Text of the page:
MAUVE STINGER | 𝘗𝘦𝘭𝘢𝘨𝘪𝘢 𝘯𝘰𝘤𝘵𝘪𝘭𝘶𝘤𝘢
THE LUMINESCENT JELLYFISH
Also known as the glowing jellyfish, Pelagia noctiluca is primarily recognized for two main reasons: its beautiful violet color and its sting (in English, this jellyfish is known as the “Mauve stinger,” referring to its mauve shade of purple).
I have often come across this small but highly stinging jellyfish while snorkeling. It is typically found in coastal waters, gracefully floating suspended in the water column.
It is not always easy to spot when immersed in the blue, so it is possible to encounter it very closely while swimming and unintentionally touch it, resulting in a sting.
However, there is a third characteristic that makes the luminous jellyfish truly extraordinary, and to discover it, we need to translate its scientific name: Pelagia noctiluca.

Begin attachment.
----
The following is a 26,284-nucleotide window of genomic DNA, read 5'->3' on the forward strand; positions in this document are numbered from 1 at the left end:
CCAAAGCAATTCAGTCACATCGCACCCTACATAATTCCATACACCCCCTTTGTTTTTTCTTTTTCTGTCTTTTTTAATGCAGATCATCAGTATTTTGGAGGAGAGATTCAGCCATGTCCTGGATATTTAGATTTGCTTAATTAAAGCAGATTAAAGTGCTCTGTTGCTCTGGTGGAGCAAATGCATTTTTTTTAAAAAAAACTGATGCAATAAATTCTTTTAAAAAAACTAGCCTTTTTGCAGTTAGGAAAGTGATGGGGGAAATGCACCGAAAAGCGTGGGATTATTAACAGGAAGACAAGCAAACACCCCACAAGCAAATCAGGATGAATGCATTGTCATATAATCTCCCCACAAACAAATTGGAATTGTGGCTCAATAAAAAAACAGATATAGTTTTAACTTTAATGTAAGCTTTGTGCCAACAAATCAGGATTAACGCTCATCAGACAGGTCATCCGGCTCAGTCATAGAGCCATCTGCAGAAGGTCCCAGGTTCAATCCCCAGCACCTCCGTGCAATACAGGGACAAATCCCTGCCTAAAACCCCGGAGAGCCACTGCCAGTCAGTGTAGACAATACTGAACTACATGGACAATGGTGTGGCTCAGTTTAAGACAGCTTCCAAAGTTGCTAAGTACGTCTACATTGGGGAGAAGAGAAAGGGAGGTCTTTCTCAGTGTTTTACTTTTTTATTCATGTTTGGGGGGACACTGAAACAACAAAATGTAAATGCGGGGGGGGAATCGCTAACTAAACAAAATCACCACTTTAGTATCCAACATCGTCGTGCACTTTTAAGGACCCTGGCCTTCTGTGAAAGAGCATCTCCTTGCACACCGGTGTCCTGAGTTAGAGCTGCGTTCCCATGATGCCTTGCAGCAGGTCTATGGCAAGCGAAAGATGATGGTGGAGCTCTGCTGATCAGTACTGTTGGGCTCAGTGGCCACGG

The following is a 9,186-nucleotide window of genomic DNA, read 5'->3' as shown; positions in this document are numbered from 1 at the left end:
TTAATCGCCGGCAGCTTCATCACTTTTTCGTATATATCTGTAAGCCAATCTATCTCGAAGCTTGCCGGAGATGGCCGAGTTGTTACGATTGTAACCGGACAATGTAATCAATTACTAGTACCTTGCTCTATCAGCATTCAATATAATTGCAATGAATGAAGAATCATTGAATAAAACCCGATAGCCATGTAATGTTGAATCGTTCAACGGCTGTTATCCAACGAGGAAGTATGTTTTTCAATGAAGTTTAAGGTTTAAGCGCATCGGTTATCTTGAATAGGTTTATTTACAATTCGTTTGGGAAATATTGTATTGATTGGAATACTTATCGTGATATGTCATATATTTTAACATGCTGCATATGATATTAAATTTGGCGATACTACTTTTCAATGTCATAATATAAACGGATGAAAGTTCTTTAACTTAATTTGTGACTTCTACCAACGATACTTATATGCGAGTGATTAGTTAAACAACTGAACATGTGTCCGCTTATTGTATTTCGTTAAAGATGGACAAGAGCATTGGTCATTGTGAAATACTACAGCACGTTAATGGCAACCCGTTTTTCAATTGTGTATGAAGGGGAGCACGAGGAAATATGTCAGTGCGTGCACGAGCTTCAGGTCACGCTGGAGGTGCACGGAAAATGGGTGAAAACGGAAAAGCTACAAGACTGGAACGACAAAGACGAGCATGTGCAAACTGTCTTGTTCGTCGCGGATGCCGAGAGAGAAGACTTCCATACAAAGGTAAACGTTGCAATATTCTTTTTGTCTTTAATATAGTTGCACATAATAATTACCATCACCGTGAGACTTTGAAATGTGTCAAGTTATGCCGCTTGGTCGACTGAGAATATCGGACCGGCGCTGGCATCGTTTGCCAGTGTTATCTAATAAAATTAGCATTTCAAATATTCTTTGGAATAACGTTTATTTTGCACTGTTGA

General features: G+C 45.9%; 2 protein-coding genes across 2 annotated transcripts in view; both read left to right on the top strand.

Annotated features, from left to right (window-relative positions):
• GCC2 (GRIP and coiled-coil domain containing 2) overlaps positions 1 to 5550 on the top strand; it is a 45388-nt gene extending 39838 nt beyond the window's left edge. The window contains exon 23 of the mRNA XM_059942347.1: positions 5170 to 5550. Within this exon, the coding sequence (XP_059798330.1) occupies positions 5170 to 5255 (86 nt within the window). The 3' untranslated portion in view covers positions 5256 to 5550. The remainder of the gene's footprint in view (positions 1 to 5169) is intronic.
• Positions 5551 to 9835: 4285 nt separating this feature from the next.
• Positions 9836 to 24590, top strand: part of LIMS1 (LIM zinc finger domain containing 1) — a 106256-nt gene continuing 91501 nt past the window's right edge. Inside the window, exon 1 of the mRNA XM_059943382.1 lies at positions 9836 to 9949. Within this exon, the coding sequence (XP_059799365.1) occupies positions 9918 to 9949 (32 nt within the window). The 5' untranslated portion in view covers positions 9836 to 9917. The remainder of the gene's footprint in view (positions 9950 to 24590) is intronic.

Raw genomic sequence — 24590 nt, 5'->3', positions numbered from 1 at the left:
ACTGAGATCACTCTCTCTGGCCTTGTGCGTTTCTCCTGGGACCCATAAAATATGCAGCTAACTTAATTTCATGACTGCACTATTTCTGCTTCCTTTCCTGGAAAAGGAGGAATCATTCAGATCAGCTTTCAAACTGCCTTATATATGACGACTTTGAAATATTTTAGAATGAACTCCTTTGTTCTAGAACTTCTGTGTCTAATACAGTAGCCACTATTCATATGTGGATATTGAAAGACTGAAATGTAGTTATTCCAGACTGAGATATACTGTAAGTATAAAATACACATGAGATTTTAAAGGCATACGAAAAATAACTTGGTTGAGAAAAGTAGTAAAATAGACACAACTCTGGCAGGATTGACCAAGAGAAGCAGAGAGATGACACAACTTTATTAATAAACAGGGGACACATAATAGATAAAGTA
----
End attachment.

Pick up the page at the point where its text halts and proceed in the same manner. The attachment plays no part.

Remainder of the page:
Pelagia is derived from the Greek word “pelagos,” which means “sea,” so it could be translated as “of the sea.”
Noctiluca, on the other hand, combines two Latin words: “nocti,” meaning night, and “luca,” which means light. Therefore, translated, the term “noctiluca” means “shining at night” or “luminous.”
In fact, Pelagia noctiluca is a jellyfish capable of emitting bioluminescence. This bioluminescence appears as low-intensity flashes of light, visible to our eyes. The jellyfish emits this light when stimulated by the turbulence created by the waves.
Evidence of this phenomenon was also reported by Pliny the Elder in his work “Natural History” in 77 AD.
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